Frederic D. Tootell '23

Frederic D. Tootell '23

One of the finest athletes of his era at Bowdoin, Fred Tootell was the first Polar Bear to claim Olympic gold and became a well-known and highly respected coach and administrator in American track and field.

Tootell showed his promise as an athlete at Bowdoin, earning All-Maine and All-New England honors as a football tackle as well as starring for Bowdoin’s legendary track and field coach, Jack Magee. Already an outstanding 100-meter sprinter, Tootell had his first exposure to the hammer event at the direction of Coach Magee. As a senior, Tootell captured the national collegiate championship in the hammer throw with a distance of 175’ 1”. He also held the Bowdoin record in the event for nearly 40 years with a distance of 185’, which at the time was also the world record.

By the end of his final year at Bowdoin, Tootell’s aspirations were to coach track and field and to compete in the 1924 Olympic Games in Paris. In Tootell’s era, coaching the sport would have classified him as a “professional” and voided his Olympic eligibility, so he enrolled at Tufts Medical School to further his studies and prepare for the Olympic trials. Shortly before the trials, Tootell suffered a leg injury that required a cast; despite that setback he dominated the competition and joined the United States Olympic track and field team at the “Chariots of Fire” Paris Olympics. The cast was removed the morning of his competition in Paris, and with a toss of 174’ 10-1/8” he became the first American-born winner of the Olympic hammer throw.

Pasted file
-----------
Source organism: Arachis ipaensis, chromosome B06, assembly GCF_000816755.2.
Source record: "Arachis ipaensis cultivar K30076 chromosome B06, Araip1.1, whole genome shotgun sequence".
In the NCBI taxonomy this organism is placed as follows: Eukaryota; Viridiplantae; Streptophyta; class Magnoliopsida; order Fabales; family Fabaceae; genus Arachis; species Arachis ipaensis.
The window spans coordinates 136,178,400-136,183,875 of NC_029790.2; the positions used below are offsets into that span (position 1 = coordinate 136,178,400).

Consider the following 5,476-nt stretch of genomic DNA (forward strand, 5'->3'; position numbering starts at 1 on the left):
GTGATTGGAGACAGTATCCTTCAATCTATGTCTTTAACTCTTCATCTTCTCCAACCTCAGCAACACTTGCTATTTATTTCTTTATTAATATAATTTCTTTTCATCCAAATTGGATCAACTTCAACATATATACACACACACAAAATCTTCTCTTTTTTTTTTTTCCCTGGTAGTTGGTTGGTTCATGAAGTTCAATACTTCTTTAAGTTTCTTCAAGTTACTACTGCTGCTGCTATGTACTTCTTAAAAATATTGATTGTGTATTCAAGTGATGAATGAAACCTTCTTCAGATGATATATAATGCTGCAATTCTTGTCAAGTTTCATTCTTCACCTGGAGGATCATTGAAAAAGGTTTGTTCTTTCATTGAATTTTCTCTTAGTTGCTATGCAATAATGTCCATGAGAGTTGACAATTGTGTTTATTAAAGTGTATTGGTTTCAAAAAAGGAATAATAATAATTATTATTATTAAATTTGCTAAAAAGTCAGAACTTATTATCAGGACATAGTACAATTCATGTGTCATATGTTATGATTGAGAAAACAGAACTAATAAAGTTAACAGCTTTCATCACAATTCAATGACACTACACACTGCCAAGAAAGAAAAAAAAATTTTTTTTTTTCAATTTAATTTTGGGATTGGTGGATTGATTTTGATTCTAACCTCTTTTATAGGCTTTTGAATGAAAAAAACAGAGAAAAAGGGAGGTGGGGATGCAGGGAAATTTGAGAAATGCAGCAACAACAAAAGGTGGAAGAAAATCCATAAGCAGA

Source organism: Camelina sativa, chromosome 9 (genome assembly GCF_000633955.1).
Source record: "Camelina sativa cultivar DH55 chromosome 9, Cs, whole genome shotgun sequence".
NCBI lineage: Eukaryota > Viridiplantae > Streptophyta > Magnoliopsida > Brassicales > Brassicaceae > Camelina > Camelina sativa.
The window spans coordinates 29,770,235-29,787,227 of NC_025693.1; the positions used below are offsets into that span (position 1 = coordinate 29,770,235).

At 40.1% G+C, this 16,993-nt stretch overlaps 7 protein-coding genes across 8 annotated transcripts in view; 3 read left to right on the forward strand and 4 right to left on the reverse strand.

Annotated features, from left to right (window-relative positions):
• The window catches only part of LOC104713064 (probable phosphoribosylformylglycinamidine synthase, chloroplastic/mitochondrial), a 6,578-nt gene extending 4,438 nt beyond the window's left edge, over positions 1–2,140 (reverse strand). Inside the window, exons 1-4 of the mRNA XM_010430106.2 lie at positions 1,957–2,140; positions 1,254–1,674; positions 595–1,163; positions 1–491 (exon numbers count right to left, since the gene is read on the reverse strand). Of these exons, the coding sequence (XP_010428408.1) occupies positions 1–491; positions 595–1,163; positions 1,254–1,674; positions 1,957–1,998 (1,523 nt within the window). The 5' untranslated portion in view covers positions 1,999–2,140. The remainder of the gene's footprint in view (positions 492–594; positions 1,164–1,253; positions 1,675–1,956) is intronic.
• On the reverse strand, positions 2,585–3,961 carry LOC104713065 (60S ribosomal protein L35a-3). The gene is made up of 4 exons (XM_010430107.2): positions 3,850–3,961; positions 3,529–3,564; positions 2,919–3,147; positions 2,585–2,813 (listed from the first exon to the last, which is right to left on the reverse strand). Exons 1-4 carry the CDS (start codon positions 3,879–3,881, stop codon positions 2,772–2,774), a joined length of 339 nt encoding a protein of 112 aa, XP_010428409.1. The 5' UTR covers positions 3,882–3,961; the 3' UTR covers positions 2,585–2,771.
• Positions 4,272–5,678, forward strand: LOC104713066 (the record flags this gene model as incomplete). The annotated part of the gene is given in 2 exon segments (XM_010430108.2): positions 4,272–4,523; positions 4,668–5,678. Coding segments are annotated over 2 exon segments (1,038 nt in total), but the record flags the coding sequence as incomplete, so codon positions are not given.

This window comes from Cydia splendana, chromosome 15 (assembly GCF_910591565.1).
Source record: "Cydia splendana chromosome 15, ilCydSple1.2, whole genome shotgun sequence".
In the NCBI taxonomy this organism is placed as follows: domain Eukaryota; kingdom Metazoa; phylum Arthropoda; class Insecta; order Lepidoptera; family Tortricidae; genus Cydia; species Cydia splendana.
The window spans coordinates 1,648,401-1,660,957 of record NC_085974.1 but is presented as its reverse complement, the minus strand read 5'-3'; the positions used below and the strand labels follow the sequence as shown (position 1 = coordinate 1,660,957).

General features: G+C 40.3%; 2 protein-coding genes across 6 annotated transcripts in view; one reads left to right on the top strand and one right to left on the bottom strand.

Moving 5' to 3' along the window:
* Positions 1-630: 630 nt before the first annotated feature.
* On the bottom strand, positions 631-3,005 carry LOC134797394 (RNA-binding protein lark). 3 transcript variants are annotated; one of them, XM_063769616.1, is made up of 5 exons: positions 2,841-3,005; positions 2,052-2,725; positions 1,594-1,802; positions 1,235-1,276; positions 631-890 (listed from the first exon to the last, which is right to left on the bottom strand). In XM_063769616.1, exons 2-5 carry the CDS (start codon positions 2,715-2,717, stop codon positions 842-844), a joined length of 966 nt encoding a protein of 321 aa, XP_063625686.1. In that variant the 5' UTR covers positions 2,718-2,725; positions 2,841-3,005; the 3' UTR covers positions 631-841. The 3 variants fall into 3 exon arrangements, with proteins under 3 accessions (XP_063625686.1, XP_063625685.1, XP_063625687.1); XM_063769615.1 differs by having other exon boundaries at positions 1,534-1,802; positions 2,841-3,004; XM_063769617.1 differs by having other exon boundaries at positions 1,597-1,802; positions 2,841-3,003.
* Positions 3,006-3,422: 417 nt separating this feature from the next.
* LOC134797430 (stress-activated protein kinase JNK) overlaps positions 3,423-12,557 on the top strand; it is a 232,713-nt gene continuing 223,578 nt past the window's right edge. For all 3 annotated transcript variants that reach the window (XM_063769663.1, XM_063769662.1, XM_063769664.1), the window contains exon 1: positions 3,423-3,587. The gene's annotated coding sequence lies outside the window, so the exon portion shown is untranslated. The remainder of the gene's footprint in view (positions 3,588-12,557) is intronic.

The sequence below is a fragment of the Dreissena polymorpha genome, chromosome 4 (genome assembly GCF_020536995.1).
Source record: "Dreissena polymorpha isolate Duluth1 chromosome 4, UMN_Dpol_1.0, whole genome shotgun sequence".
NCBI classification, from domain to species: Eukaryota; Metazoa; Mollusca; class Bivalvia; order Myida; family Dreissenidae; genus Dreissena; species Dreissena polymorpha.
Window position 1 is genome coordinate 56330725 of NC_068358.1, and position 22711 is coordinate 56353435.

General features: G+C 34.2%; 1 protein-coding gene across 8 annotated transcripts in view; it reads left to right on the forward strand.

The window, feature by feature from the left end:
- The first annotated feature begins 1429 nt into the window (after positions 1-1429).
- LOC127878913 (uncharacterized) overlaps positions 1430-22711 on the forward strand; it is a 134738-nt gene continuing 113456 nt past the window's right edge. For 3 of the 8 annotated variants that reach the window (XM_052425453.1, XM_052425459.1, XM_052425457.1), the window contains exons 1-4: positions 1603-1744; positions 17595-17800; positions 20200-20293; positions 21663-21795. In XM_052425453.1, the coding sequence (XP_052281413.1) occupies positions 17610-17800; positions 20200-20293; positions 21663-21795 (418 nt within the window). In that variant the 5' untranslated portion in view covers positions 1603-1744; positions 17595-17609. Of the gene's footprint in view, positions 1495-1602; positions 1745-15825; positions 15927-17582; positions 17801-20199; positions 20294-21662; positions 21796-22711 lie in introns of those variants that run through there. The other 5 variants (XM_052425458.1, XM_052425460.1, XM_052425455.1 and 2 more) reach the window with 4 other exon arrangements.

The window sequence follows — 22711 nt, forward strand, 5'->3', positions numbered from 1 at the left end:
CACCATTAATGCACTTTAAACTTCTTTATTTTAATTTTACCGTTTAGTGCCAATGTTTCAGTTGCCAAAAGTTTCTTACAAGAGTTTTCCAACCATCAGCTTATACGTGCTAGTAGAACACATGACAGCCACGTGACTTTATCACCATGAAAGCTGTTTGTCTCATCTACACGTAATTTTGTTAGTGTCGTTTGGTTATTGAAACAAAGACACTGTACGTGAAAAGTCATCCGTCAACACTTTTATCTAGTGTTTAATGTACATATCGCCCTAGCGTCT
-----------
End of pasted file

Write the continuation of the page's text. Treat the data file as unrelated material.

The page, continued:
Later that year he began teaching and coaching at Mercersburg (PA) Academy. Perhaps with his best years still ahead of him—in one track and field exhibition that year Tootell threw the hammer over 200’ on six consecutive attempts; he had trained in the sport for only five years and was the first man to break the 200’ barrier—his coaching career made him ineligible for future international competitions. Hired to coach track and field and cross country at Rhode Island State College in 1925, Tootell spent 32 years as head coach at Rhode Island, and his track and field squad captured 12 New England intercollegiate titles and the National Intercollegiate Championship in 1941. His harriers went undefeated from 1930 to 1937 and in that span accumulated a 99-28-1 record overall. In 1936 he was the coach of the United States Olympic team in field events at the Berlin Games. He was also the director of athletics at the University of Rhode Island from 1953 to 1962.

He was a member of the Maine Sports Hall of Fame and University of Rhode Island Hall of Fame, and Sports Illustrated named him one of Maine’s top 50 athletes of the 20th century. In addition, the award honoring the most outstanding field performer at the Maine State Collegiate Track and Field meet is named in his honor, and the physical education center at URI bears his name as well. A native of Salem, New Hampshire, and Methuen, Massachusetts, Tootell lived the last 40 years of his life in Kingston, Rhode Island, and had five children. At Bowdoin, he was a pre-med and language major. His brother, the late William E. Tootell, was a member of the Class of 1938. Fred Tootell died on September 29, 1964, on the same day he retired from the University of Rhode Island.